National Pension System (NPS) is the best market-linked retirement instrument available to citizens. If one can invest small amounts for long enough, one is bound to get good returns from the very first day of one’s retirement. An individual can utilise this instrument irrespective of whether he works for any government, Central or state, or the private sector. Even the self-employed can benefit from it. Besides a neat corpus for retirement, NPS also offers tax benefits. Recently the government extended the deadline of filing income tax returns for the fiscal year 2020-21 to December 31, 2021. If you have an NPS account and are yet to file ITR for FY21, you should know are the tax benefits that you can get from it. Money9 offers a brief guide.
Contributions made by an individual taxpayer towards the NPS Tier-I account are eligible for tax benefit under section 80CCD (1). Subscribers who contribute any amount to their NPS account throughout the financial year are eligible for a deduction from their total salary of up to 10% of their basic pay for salaried individuals and 20% of their total income for non-salaried individuals.
Deductions from salary income are applicable under NPS. The deduction allowed under this provision is limited to the total maximum of Rs 1.5 lakh set by section 80CCE of the Act.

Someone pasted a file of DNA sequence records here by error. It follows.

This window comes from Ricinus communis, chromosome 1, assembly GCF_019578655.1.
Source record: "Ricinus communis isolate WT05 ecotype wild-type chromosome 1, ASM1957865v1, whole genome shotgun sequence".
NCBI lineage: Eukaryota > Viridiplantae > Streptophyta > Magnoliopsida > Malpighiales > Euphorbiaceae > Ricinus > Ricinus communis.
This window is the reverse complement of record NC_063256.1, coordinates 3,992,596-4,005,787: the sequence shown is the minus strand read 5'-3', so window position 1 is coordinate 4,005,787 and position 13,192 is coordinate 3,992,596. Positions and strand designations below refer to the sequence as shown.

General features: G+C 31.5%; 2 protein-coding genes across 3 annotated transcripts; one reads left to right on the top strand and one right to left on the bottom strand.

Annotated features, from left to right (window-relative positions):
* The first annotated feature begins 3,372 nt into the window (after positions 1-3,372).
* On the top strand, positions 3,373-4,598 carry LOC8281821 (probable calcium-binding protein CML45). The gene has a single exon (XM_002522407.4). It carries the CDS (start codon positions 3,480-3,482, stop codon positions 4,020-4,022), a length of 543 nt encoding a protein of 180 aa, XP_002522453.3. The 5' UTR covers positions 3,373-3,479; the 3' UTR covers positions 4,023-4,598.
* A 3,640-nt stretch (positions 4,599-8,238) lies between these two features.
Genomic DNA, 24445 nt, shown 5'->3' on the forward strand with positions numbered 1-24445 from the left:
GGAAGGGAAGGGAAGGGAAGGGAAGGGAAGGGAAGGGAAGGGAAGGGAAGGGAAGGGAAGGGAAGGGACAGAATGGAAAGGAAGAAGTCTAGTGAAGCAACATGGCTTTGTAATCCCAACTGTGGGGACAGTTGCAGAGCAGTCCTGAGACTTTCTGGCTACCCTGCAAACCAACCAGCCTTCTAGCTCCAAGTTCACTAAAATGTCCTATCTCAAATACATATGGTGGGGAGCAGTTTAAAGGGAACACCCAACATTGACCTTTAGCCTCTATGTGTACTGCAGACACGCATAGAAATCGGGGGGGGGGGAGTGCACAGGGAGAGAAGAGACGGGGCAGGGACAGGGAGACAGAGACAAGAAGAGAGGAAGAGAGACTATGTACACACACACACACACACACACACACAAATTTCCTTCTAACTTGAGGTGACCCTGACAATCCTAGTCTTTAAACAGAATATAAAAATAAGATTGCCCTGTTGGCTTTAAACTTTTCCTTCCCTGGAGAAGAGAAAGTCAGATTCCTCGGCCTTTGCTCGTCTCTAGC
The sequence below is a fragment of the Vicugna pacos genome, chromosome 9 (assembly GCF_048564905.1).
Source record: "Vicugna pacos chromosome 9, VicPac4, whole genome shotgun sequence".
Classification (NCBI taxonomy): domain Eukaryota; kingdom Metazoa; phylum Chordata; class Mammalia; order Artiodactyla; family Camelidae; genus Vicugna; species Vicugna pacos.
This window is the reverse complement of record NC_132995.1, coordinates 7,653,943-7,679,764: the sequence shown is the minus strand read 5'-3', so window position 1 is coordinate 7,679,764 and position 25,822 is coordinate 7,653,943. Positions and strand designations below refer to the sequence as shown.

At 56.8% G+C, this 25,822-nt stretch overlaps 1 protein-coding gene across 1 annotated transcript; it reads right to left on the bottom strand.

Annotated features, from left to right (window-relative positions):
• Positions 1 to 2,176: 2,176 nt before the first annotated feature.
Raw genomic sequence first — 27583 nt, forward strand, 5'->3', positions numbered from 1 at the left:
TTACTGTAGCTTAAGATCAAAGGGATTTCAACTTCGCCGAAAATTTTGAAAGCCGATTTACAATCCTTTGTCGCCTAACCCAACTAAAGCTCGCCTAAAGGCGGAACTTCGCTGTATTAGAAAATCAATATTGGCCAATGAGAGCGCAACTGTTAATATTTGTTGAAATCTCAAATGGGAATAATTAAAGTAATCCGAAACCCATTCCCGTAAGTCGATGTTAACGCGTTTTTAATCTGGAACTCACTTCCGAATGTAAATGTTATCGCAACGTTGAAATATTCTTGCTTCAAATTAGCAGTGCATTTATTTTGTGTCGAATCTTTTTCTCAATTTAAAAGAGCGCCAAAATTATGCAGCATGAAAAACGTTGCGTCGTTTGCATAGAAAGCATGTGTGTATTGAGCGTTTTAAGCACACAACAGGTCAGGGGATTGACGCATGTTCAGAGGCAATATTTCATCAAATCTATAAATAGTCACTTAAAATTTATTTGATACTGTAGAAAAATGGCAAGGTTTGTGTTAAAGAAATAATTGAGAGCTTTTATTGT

Section 80CCD(1B) enables a deduction of Rs 50,000 in addition to the Rs 1.5 lakh allowed by Section 80CCE. In a financial year, a taxpayer can seek a total of Rs 50,000 as tax breaks under section 80CCD (1B). This tax advantage of Rs 50,000 is in addition to the tax benefits provided under sections 80CCD (1) and 80CCD (2).
As a result, if a subscriber has over the Rs 1.5 lakh limit under section 80CCE apart from NPS, self- or employer-made contributions to NPS can be used to claim an additional deduction of Rs 50,000 under section 80CCD (1B).
Individuals can claim a tax advantage under 80CCD (2) against the contributions made by the employer on their behalf. The contributions made by the employer are deductible under section 80CCD (2) of the Income Tax Act, up to a maximum of 10% of basic pay in a year.
This deduction is in addition to the deduction for employee contributions and it is not subject to the total maximum of Rs 1.5 lakh set by section 80CCE and 80CCD (1B).
A subscriber can withdraw funds from their NPS Tier-I account partially before reaching the age of 60 for emergency use.
The amount withdrawn is tax-free provided it is up to 25% of the contribution made by the subscriber. The amount contributed for purchasing an annuity is also tax-free. The annuity income you receive is subject to tax in the subsequent years according to your slab.
Suppose you have Rs 30 lakh corpus in your NPS account, then you will be eligible to withdraw 40% or Rs 12 lakh as lump sum as tax free, and rest Rs 18 lakh would be used to buy annuity that is tax free. But when NPS pays you a monthly pension the amount is fully taxable under your existing tax slab, if there is any.
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